Drawing upon an individual data source, such as AIS (automatic identification system) or RF (radio frequency), does allow analysts to identify and track the movement of some vessels. However, without the objective proof afforded by satellite imagery, tying a particular ship to a specific place at a precise time, such data is not verifiable and, as a result, rarely actionable.
Denzel Washington’s immortal line in the film Training Day holds as true on the oceans as it does in LA: “It’s not what you know. It’s what you can prove.”
Using imagery to bolster intelligence findings derived from SIGINT is nothing new. In previous careers, SynMax’s intelligence team dedicated thousands of person-hours to searching vast tracts of ocean for vessels placed there by AIS or RF, otherwise known as tip and cue analysis.
Theia does away with the need for such laborious manual processes. By automatically identifying, attributing, and analyzing every vessel over 30 meters across millions of square kilometers, Theia effectively mass produces actionable imagery intelligence. Military-grade analytics, previously available exclusively on an extremely limited basis to governments and large multinationals, are now available commercially at scale.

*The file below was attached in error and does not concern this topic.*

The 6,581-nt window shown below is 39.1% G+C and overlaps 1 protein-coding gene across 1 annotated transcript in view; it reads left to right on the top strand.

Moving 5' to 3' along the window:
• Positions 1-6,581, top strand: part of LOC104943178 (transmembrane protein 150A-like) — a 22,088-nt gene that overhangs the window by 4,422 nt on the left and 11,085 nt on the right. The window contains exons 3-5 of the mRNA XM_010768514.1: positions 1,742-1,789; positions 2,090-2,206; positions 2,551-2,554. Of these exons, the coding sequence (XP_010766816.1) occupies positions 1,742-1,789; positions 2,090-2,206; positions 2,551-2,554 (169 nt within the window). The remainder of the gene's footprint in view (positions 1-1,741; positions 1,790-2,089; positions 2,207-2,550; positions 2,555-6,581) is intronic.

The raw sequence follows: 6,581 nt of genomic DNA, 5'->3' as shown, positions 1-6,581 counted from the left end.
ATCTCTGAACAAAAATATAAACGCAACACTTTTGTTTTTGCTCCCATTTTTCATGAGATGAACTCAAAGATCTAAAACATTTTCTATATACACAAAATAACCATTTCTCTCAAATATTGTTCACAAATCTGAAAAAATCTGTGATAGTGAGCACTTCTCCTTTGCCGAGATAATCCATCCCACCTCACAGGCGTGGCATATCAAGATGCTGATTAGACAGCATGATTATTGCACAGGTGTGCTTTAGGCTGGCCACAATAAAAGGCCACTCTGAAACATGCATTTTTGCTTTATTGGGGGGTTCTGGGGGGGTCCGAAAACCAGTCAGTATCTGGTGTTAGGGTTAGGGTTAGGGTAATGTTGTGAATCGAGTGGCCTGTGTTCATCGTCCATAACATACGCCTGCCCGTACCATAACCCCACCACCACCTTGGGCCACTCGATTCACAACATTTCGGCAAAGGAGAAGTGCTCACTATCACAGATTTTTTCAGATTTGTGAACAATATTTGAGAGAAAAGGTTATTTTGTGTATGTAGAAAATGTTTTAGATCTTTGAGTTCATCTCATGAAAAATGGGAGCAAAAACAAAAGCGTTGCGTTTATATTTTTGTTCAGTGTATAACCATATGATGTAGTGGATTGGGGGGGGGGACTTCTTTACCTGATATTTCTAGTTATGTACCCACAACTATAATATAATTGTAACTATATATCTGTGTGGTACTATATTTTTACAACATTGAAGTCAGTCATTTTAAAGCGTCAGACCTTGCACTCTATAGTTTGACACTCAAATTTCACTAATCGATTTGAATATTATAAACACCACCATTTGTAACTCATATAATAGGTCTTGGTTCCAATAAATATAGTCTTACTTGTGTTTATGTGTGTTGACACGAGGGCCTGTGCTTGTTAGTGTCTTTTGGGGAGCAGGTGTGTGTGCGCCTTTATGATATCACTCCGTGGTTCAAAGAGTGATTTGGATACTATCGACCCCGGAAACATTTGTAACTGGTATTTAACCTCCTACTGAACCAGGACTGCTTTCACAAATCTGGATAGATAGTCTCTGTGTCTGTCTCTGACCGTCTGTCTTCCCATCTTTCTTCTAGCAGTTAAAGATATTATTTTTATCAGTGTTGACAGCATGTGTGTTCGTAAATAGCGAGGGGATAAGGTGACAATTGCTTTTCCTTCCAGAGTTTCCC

Extensive archival imagery means Theia is temporally as well as geographically scalable. Tantamount to rolling back time, historic imagery of vessels engaged in crimes, sanctions breaches, or other untoward behavior leaves no room for accusations of bias or debate. Tip and cue analysis requires prior knowledge of a crime's time, location, and perpetrators. Theia, on the other hand, allows analysts to visually travel along a vessel’s voyage history and lifespan, meaning illicit behavior can be investigated, exposed, and prosecuted based on the smallest of suspicions or as part of routine due diligence.
By bringing a novel approach to earth observation data analysis, and with use cases limited by the imagination alone, SynMax and Theia have the capacity to not only revolutionize the maritime domain and its associated industries, but redefine how intelligence is gathered and analyzed full stop.